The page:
‘My Mother’s Voice’ Still Teaching Teens


RACINE, Wis. — Last April Kay Mouradian was invited to screen her documentary, “My Mother’s Voice,” at St. Mesrob’s Apostolic Armenian church in Racine. “My Mother’s Voice,” is a moving account of the Armenian Genocide through the story of a teenage Armenian girl faced with unimaginable life-choices and brings an epic chapter in Armenian history to life.

Irene Nahabedian, a member of St. Mesrob’s Cultural Committee and a retired administrator from the Racine Unified District, read “My Mother’s Voice,” viewed the documentary based on the book, and knew her poignant story had educational value. Understanding the need for the Armenian Genocide to have its rightful place in history, Nahabedian gave the book and video to Racine’s director of curriculum and instruction, arranged for Mouradian to meet him and became the catalyst as the Racine Unified School District purchased the book and video for their history and English classes.  Students in Racine will learn about the Armenian genocide through my mother’s teenage struggle, a voice that speaks for all the victims of the Armenian Genocide.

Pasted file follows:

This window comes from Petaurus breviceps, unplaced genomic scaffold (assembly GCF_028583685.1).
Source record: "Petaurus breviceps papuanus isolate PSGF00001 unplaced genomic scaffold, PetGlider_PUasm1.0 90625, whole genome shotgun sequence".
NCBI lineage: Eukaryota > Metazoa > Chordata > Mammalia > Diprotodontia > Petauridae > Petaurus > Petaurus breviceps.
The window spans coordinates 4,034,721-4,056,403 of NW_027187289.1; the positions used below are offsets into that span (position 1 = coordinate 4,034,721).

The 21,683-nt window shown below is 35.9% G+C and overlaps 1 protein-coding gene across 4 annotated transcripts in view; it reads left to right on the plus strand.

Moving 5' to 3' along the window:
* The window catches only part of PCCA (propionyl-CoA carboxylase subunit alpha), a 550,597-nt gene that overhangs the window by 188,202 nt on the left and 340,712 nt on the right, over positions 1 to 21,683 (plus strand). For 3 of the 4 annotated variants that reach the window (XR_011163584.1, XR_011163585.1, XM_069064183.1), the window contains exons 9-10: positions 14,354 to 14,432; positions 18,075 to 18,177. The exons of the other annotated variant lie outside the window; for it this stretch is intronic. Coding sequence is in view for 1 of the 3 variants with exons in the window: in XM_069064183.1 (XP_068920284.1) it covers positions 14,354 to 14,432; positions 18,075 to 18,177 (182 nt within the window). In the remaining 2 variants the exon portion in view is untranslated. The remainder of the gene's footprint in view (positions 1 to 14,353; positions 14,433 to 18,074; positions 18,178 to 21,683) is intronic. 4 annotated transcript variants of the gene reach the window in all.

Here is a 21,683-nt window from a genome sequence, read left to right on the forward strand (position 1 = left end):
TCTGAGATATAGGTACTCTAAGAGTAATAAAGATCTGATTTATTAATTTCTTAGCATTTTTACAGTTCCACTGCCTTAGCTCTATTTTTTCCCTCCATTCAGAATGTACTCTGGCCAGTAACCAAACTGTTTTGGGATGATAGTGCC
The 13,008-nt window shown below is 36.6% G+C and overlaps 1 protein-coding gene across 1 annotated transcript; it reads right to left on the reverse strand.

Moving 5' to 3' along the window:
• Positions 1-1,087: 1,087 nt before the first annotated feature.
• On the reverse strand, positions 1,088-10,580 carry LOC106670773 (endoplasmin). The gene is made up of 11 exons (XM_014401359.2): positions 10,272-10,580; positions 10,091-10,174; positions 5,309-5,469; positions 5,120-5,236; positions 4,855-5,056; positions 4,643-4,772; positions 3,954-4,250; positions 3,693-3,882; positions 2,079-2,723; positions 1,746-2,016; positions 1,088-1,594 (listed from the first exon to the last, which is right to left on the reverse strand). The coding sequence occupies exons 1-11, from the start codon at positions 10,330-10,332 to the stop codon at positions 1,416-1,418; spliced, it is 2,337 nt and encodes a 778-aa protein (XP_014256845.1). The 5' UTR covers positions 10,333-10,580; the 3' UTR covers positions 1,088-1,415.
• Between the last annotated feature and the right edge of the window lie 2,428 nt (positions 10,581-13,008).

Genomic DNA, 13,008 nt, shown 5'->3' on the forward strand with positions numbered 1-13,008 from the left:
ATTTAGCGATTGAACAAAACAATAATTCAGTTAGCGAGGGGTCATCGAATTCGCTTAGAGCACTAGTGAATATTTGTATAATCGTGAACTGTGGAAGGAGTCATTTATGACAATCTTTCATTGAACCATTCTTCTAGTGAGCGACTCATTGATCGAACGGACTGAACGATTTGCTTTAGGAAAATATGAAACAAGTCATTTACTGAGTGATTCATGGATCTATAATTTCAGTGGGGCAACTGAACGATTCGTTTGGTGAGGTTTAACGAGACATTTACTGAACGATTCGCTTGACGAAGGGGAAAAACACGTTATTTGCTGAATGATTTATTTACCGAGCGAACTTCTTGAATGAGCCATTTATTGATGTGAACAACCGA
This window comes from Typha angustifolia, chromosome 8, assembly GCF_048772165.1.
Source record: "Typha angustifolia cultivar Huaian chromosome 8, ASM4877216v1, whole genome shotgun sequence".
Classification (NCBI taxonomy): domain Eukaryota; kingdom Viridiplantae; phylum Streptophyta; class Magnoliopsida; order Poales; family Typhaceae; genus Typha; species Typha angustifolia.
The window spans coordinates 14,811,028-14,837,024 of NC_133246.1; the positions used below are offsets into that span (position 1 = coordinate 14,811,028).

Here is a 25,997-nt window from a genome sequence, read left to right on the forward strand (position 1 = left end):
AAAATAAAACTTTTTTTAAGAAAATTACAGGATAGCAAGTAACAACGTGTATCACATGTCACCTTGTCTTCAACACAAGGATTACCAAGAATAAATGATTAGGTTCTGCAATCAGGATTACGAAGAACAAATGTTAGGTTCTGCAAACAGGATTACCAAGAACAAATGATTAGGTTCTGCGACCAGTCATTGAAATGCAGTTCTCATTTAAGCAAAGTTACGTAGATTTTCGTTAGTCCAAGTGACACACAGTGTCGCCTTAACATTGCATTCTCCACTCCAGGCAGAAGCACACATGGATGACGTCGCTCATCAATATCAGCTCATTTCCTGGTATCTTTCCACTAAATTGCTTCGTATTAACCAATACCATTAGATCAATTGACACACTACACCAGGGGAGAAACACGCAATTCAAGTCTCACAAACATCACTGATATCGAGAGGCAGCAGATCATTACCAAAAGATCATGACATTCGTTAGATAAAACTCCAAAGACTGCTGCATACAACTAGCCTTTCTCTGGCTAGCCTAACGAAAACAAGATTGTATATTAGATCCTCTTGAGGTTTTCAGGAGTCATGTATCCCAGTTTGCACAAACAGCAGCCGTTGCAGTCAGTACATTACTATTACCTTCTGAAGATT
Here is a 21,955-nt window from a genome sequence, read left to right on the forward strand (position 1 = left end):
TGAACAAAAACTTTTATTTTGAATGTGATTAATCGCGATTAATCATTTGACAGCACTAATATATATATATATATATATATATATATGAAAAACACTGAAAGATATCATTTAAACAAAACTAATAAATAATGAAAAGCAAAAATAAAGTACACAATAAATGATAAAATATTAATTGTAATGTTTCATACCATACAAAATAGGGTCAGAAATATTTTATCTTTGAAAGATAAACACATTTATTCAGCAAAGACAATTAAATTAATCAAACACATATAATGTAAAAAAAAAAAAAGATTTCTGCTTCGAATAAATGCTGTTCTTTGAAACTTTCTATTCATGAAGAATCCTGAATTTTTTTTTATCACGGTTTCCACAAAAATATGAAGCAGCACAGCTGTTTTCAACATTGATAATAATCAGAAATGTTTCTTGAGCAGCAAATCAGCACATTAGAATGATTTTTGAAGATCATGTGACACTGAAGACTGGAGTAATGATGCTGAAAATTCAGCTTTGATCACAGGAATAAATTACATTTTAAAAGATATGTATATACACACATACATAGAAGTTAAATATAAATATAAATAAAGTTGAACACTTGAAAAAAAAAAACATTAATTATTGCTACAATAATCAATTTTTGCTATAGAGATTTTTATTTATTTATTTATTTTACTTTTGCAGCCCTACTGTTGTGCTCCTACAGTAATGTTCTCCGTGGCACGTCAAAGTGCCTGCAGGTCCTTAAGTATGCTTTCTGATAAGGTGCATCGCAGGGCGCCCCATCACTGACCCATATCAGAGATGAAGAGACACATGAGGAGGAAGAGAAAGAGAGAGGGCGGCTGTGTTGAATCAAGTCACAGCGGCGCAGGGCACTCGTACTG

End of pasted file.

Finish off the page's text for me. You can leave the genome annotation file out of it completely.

Here is one student response from an Azusa Unified Assembly in California

“I liked the documentary,” said Kassandra Silva, a seventh-grader at Ellington Middle School. “It was amazing because of the fact that she never gave up and showed that she was strong and independent. It made me feel inspired and really opened my eyes to the world.”

The tragic Armenian story must not be forgotten. If teachers are not teaching the Armenian genocide in their history classes it will fade away into history as if it had never happened. Then Talaat would have won.

Educators who may want to help “My Mother’s Voice” find its way into their school’s history classes can visit www.kaymouradian.com

Mouradian is professor emerita of education at Los Angeles Community Colleges.